Dog Skin Parasite: Demodectic Mange In Dogs


Demodectic mange in dogs (demodicosis) is caused by the Demodex canis mite. It is normal for a few mites to live on a dog. The number is held down by the dog's immune system. When the immune system is depressed due to some type of genetic disorder or illness, then the mite population is able to multiply, causing a problem for the dog.

The mite lays eggs in dog hair follicles, where they grow from nymph (baby) through to adulthood. The entire cycle takes 18 to 24 days. This type of mange is usually seen in dogs that are between 3 and 12 moths, with the mites passed from mother to puppy (referred to as Juvenile on-set generalized Demodicosis). Symptoms are either localized, meaning they are in one or two areas of the body such as around the eyes and dog muzzle, or generalized, which means that it appears all over the body. In dogs under 1 year of age, demodex is referred to as Juvenile-onset demodicosis, where in adults it is called generalized adult-onset demodicosis.

demodectic dog mange
Picture of Chronic Demodectic Mange In Dogs

Canine Demodicosis Mange Symptoms

Symptoms vary depending of if problem is localized (in one area) or all over the dog (generalized).
  • Localized Mange (frequently see in dogs under 1 year of age)
    • Hair loss at the:
      • Muzzle
      • lips
      • Head
      • front legs
      • trunk
    • Hair loss in patchy areas
    • Scaly skin that is either normal, red or gray in color
    • May not itch

  • Generalized Mange
    • Hair loss on different areas of the body (alopecia)
    • Skin scaling
    • itch all over body
    • Skin infection (pyoderma)


A veterinarian will take a skin scraping and look for mites under the microscope in addition to observing the clinical demodectic mange symptoms. As mentioned a veterinarian will first determine if the issue is localized or generalized and why the dog's immune system isn't providing natural protection against the mites.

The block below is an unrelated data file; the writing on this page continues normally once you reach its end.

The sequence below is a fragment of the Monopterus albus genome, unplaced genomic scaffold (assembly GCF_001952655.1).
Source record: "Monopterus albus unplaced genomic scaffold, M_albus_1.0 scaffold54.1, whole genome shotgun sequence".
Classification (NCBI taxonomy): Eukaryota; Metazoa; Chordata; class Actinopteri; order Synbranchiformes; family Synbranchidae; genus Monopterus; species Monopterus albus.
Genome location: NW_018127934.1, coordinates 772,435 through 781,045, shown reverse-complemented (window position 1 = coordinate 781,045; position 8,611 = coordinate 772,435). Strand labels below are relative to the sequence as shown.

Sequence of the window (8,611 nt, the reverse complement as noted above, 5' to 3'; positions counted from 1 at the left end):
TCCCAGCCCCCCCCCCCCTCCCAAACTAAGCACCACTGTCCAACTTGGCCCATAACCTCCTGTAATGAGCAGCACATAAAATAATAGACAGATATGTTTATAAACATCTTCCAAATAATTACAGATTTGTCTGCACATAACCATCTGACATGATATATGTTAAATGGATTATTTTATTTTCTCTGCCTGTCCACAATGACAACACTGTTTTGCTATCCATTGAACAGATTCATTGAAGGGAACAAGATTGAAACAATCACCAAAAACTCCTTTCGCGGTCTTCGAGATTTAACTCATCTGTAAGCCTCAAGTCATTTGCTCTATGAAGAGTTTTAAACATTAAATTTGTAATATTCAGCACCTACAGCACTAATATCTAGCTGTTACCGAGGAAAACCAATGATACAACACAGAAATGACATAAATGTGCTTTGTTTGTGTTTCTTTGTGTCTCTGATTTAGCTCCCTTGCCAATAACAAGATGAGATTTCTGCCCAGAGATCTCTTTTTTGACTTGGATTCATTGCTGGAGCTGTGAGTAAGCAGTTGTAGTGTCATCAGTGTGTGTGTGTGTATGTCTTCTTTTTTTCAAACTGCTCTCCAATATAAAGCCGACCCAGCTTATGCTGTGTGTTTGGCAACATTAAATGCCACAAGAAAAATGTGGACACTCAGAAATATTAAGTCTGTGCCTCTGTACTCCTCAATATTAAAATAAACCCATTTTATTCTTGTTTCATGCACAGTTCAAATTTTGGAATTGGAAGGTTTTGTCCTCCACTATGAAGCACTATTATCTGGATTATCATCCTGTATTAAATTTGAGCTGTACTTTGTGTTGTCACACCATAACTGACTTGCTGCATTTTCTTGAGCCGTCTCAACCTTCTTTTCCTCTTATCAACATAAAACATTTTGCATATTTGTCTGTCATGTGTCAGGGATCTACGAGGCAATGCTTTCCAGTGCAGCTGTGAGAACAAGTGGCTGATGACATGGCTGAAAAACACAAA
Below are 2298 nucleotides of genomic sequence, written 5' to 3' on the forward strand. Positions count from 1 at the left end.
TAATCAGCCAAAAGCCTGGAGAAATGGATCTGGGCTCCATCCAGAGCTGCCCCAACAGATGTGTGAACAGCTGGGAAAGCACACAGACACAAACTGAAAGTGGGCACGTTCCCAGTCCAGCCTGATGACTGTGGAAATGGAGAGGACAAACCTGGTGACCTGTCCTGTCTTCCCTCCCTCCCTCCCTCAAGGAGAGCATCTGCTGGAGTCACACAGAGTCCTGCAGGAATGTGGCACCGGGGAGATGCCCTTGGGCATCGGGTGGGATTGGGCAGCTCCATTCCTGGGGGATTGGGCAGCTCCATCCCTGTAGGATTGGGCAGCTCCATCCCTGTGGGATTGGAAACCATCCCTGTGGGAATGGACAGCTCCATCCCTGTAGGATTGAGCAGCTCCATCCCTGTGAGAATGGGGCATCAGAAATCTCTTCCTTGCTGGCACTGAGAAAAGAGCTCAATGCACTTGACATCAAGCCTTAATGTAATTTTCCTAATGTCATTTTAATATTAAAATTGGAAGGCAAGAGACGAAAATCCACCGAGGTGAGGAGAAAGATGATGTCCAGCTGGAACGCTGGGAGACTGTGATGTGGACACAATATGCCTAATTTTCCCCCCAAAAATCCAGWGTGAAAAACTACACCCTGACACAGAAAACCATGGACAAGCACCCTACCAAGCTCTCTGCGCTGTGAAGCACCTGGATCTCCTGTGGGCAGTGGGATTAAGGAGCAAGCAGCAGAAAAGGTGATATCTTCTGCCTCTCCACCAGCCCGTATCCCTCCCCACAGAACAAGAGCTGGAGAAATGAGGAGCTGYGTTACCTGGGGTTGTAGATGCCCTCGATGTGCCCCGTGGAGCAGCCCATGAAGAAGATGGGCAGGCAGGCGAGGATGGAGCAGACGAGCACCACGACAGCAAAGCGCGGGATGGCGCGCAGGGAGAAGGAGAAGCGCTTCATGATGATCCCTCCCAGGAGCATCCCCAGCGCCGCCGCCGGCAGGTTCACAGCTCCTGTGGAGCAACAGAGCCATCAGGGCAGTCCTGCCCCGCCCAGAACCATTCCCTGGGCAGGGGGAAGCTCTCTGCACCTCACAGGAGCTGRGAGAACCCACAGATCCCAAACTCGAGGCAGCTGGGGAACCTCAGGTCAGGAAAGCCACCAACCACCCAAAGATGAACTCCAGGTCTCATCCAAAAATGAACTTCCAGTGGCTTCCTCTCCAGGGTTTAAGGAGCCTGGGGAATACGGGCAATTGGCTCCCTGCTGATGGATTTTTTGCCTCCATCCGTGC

Demodectic Mange Treatment

Localized Demodectic Mange in Dogs:

Unlike sarcoptic mange, the localized form demodectic mange can clear on its own in otherwise healthy dogs. A veterinarian may still recommend the use of a dip or medicated shampoo.

Generalized Demodectic Mange in Dogs:

For more chronic dog mange a lengthly treatment process is needed using products such as Mitaban (amitraz).. In dogs under 1 year, the condition can still clear on its own 50% of the time. In older dogs the condition can indicate a problem with the immune system, cancerous neoplasm (lymphosarcoma) or chronic disease (diabetes melitus or Cushing's disease).

The most common way to treat demodectic mange in dogs is with a dip (Mitaban) which contains the miticide Amitraz. Prior to treatment the coat is clipped in long-haired or medium haired dogs.  A dog starts by being treated every week, followed by bi-weekly treatments. If a dog does not respond to the dip, then Milbemycin oxime or Ivermetin can be provided for 2 to 3 months. Even if the condition cannot be cured, treatment could keep it under control.

If Mitaban does not work, a veterinarian can use other medications that have not been approved for the treatment of demodectic mange in dogs such as Interceptor (milbemycin).

If a dog has a bacterial skin infection, antibiotics are prescribed.  Dogs should not breed if any pup is born with Juvenile On-set Generalized Demodicosis. Pregnancy can trigger a relapse in females, which is why neutering is recommended.  During the healing process a natural remedy such as Skin Care & Coat may be of some value.


External Parasitic Diseases of Dogs and Cats
P.A. Payne1, M. W. Dryden2 and G.R. Carter3
Department of Diagnostic Medicine-Pathobiology
College of Veterinary Medicine, Kansas State University, KS, USA

Have A Dog Mange Related Question or Story For Our Vet? We'll Answer It For Free

Do you have a Dog Mange Question for our Veterinarian to answer (for free!). Please include information such as age, sex, breed, medical history, medications your dog is taking, changes in diet and behavior etc..

We will do our best to get back to you quickly (it depends on how many questions we receive each day). If you do require an immediate response we suggest using this online dog veterinary service that is available now.

[ ? ]

Upload 1-4 Pictures or Graphics (optional)[ ? ]


Click here to upload more images (optional)

Author Information (optional)

To receive credit as the author, enter your information below.

(first or full name)

(e.g., City, State, Country)

Submit Your Contribution

 submission guidelines.

(You can preview and edit on the next page)

Ask a Vet Online

12 veterinarians
are online now.
Ask a question,
get an answer ASAP.